Search

Helpline: phone0300 0110 122 | Online Community

Eleonora’s story

“Christmas was the day of her last smile. I was joking and she couldn’t help it, her quiet chuckle expressing a hilarious fit. I am glad that happened.”

Eleonora first started to show signs of PSP in 2011. Here, her daughter Annalisa, shares an insight into her symptom progression. 


“It is difficult making this about her and not about me, because these are my thoughts. I tried many times to be in her shoes, since she was not able to move or to talk. Trying to feel as it is to be paralyzed, moved when others wanted not when I needed, cleaned in places that I would never have wanted people to touch or see, fed by a tube in my stomach, and mouth washed with force when my muscles shut my mouth tight against my brain’s best intentions of keeping it open. So many details, so many tasks involving small and sometimes considerable discomfort and feelings we as carers couldn’t grasp or fully comprehend.


Mum started showing signs of PSP around 2011. It started with confusion and irritability. She became physically and emotionally wobbly. She tried to fight it for many years, avoiding pills because she wanted to ‘do it herself, fight herself’ to prove she was strong. Despite her best efforts, her health deteriorated. In 2014, at her 50th wedding anniversary she was overwhelmed by emotions, and she couldn’t do much more than smile and look around. She could dance with dad though… But she could still talk, just not when under pressure or even joyful stress, and her voice was feeble. We excluded stroke, so the most probable cause of the staring gaze and dizziness was PSP.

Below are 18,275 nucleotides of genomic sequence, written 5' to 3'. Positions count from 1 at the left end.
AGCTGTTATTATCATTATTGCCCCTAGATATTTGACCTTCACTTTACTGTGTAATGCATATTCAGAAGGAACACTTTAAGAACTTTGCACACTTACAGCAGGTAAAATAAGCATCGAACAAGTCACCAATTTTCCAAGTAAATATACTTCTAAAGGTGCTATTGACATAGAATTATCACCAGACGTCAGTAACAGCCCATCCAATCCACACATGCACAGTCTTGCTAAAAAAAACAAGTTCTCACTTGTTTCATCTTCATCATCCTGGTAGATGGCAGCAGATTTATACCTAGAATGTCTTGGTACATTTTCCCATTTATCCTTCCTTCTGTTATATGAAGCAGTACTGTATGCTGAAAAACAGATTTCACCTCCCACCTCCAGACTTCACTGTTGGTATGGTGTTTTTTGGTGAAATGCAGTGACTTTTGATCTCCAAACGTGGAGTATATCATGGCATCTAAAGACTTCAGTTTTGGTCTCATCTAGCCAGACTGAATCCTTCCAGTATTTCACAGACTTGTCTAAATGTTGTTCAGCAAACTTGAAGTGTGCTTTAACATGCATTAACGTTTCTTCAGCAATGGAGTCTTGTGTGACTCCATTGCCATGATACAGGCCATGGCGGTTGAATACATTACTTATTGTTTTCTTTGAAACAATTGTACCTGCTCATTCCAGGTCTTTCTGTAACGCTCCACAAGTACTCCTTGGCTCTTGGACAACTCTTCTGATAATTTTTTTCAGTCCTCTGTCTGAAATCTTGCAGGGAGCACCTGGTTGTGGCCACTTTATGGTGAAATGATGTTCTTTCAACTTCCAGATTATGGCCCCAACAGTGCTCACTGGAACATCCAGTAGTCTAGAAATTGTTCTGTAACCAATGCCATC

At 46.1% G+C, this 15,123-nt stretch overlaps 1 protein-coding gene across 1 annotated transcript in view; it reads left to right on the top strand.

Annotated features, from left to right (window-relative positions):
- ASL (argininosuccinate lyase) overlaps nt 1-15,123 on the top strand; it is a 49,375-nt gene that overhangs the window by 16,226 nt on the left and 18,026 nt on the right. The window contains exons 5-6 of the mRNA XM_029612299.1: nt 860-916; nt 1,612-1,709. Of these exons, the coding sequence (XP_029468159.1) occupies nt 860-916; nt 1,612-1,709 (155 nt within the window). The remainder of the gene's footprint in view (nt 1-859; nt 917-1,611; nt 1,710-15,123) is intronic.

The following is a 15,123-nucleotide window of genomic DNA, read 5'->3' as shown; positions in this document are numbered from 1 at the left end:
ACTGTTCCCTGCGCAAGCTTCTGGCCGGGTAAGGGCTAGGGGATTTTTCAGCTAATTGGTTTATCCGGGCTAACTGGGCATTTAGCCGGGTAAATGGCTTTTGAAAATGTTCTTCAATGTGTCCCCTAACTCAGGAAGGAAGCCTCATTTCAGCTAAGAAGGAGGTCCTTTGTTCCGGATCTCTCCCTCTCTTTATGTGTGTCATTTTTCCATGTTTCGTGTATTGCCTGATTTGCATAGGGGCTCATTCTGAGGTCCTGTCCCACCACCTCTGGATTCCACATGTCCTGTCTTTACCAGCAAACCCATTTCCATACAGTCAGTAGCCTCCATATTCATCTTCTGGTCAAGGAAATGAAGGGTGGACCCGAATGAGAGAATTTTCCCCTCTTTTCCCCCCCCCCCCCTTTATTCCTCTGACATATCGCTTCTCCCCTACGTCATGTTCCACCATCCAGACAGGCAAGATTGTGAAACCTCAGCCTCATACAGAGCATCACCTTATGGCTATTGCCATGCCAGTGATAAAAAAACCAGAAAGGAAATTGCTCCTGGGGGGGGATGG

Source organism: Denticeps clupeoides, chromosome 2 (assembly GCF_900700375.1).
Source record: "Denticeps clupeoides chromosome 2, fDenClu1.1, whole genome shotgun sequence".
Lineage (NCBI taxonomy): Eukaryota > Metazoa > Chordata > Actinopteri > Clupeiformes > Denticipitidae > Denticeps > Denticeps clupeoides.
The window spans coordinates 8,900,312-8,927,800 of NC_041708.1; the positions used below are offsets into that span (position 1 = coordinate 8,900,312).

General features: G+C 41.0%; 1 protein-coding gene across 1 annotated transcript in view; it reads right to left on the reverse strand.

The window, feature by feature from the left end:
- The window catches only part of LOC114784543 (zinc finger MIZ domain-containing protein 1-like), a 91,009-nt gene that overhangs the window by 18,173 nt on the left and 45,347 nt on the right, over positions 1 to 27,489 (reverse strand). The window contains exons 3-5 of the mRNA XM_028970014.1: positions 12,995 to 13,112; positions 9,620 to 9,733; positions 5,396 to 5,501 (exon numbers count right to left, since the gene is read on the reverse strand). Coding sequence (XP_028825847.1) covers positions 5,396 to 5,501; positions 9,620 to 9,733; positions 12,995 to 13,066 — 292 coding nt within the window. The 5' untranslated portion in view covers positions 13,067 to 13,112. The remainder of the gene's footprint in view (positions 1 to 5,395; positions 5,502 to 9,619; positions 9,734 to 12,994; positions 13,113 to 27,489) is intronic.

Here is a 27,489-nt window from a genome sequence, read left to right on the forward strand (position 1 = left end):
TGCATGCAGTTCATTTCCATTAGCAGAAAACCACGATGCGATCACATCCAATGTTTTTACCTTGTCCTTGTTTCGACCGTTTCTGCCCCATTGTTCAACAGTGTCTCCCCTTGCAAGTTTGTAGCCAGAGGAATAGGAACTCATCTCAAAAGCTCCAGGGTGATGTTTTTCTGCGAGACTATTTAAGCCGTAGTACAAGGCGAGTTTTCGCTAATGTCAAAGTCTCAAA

Months passed by with increasing falls and was punctuated by a car accident, after which we went for another neuro check. A proper routine of medication began in 2016. Since we are Italian, she lived in Italy with dad, but I flew her over to the UK (where I lived and live) in 2017 to see a specialist in Cambridge. We had a definitive answer that this was PSP, a rare condition for a rare person. What else she could have had if not something rare? Not a straightforward disease for quite a complex, unique person: she had a degree in philosophy, a doctorate in sociology research, she was an accountant for my family’s company, she was a mum for three grown-up children, and a granny of three nephews, now five. She was also a teacher and a writer; she had a highly educated brain that should be protective of cognitive deterioration, according to research, and indeed she was able to show signs of conscious thinking and comprehension until the end. In her diary, one of her last records (2016) was ‘what can a mum teach her grown-up and accomplished children when she is aging? To live with a possible disease’’. And how she lived with it was not an easy journey. I cannot count how many falls and how many carers passed through, 15 maybe, because my dad didn’t accept she was sick either, and didn’t want a live-in carer [it is noteworthy how the automatic correction in Word doesn’t recognize the work carer, had to add it in. A sign of how society does think? Caring as not that important in a person life? Think twice].

I tried my best to support her, travelling frequently, training carers, patching up their lack of knowledge and understanding (I am a medical professional), supporting mum to have a ‘normal life’ in a world that doesn’t accept weaknesses, while I knew she was dying inside. She was becoming agitated, especially overnight, and in late 2018 I organised a live-in carer for her and dad. The time had come for him to accept the inevitable; by now he had not slept properly for months, and his back was suffering lifting her from the floor every night. Anti-depressants and anti-psychotic drugs were being used in an effort to get her to sleep properly. This helped her mood, but walking was increasingly difficult, as was talking, and eating. I think the moment we used a hoist for moving her from wheelchair to armchair to bed marked the end of her ability to stand. If you don’t use it, you lose it.